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Blinken Reiterates False History, Accusations and Non-Negotiables on the Eve of Negotiations with Russia

Jan. 9, 2022 (EIRNS)—This morning Secretary of State Antony Blinken appeared in video interviews at 9 am on both the ABC and CNN Sunday talk shows, reiterating his litany of accusations against Russia, false history, and threats. On the eve of the U.S.-Russia talks in Geneva beginning tomorrow, he offered up the formalism of “two pathways ahead:” Either “dialogue and diplomacy,” or “confrontation and consequences.”

From this, he gave three points to back up his assertion that, “we will not see any breakthroughs in the coming weeks.” First, because “any progress has to be reciprocal,” from which we can infer that the U.S. and NATO will be making demands they know are unacceptable. Secondly, there can be “nothing about Europe, without Europe,” from which we can infer that he means that the U.S. will use this as an excuse for obstruction. Thirdly, “It is hard to see progress when Russia is holding a gun to Ukraine’s head.” This is the Big Lie, going back to denying the Anglo-American Maidan coup in 2014.

Blinken’s explanation for “how we got here,” was a repetition of his false history. He charges that Russia has been practicing aggression for years, against Georgia, Moldova, Belarus and Ukraine, adding in a mention of Kazakhstan too. “Fundamentally, one country can’t change the borders of other countries,” Blinken said, stressing, “One country can’t have a sphere of influence.”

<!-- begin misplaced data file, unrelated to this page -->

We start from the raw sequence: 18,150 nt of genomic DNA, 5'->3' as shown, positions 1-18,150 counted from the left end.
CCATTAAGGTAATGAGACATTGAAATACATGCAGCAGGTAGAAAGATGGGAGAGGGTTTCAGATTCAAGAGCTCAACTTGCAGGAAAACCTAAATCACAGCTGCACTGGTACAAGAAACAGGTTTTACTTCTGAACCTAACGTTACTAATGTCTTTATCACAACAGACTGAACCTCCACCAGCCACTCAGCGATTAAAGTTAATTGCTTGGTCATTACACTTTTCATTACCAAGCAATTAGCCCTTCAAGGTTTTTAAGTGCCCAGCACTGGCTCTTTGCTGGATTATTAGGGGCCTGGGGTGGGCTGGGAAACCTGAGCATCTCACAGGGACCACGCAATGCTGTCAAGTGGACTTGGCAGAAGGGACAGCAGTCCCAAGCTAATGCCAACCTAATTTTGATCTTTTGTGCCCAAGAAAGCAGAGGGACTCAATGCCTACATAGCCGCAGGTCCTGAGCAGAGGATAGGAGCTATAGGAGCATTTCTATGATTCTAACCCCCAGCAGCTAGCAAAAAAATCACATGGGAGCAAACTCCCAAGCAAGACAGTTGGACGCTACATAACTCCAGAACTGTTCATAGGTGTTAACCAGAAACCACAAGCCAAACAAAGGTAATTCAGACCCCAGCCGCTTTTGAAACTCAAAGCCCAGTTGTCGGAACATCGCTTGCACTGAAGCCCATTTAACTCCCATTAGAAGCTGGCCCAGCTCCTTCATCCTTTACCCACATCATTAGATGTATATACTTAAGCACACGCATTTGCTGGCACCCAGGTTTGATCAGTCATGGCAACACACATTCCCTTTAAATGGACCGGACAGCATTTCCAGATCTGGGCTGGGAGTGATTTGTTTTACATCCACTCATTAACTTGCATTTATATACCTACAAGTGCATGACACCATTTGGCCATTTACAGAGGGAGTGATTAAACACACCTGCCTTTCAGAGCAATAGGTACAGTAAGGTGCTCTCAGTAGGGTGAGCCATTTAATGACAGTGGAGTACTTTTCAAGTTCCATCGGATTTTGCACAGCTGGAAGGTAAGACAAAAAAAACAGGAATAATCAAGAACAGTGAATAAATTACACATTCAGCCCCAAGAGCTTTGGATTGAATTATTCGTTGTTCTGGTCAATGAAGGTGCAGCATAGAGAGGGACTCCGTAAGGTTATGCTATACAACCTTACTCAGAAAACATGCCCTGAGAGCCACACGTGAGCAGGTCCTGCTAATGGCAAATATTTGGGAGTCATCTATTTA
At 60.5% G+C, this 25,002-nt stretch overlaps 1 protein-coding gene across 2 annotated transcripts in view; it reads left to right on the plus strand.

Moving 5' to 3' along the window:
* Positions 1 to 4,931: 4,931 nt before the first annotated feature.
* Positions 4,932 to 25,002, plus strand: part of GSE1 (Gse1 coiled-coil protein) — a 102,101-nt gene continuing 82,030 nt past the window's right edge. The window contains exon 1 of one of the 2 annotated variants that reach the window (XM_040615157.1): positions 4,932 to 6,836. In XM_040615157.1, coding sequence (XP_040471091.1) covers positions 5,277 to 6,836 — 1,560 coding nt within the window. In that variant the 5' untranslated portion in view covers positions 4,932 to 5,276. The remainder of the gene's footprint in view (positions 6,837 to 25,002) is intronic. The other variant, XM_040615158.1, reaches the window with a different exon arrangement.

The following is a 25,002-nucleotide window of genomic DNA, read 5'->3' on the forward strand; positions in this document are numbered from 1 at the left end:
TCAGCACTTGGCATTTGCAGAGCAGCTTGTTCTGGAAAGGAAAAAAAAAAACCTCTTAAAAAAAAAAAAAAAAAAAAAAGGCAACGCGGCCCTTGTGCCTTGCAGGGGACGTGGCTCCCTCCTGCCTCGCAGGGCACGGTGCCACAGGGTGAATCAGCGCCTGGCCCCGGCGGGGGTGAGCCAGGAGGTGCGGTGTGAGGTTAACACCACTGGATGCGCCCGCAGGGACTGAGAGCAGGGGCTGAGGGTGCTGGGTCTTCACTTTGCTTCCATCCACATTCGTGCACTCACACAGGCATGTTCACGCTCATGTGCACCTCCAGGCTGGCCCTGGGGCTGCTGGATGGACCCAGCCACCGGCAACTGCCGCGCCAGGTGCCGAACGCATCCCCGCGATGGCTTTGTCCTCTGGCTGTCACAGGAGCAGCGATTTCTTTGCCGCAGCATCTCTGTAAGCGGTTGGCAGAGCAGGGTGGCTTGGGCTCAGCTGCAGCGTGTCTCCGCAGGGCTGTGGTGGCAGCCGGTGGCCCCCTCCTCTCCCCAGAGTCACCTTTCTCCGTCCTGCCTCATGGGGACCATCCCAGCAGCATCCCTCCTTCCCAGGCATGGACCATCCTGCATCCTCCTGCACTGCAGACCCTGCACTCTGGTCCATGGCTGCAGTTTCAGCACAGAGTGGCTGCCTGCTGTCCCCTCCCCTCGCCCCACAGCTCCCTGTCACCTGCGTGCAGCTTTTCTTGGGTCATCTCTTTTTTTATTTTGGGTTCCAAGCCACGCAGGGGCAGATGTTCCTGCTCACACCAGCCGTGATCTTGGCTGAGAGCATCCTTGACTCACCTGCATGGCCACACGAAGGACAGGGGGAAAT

MICIMATT is in hyper-deployment on all these points this weekend. For example, today’s Washington Post runs an infographic showing a map of the “pushback against Russian sphere of influence,’ ” from the nations of Ukraine, Belarus and Kazakhstan.

Blinken ridiculed President Putin as causing “just what he didn’t want” about Ukraine. Blinken said that in 2014, only 24% of the population favored joining NATO, and now 60% want to be in NATO.

Answering the CNN moderator’s question about what will be the “massive consequences” Russia will get, if they do not comply with what the U.S. wants, Blinken said that, “it’s not just us,” but we are working with the G7, EU and NATO, and we have been working out economic, financial and other consequences. “I’m not going to telegraph it.”

The one area where Blinken gave faint indication of room for actual negotiation is in terms of nuclear forces, and also conventional force levels. On CNN, he made reference to “confidence-building measures,” and “risk reduction measures,” while continuing to blame Russia for all imputed violations. Regarding the Intermediate Nuclear Forces (INF) Treaty , which prohibited stationing of medium-range nuclear missiles in Europe or in Russia, Blinken said on ABC, “There may be ground for renewing that.” On restricting possible deployments and exercises of conventional forces, he said, “Those are certainly things that can be revisited—if Russia is serious about doing it.”

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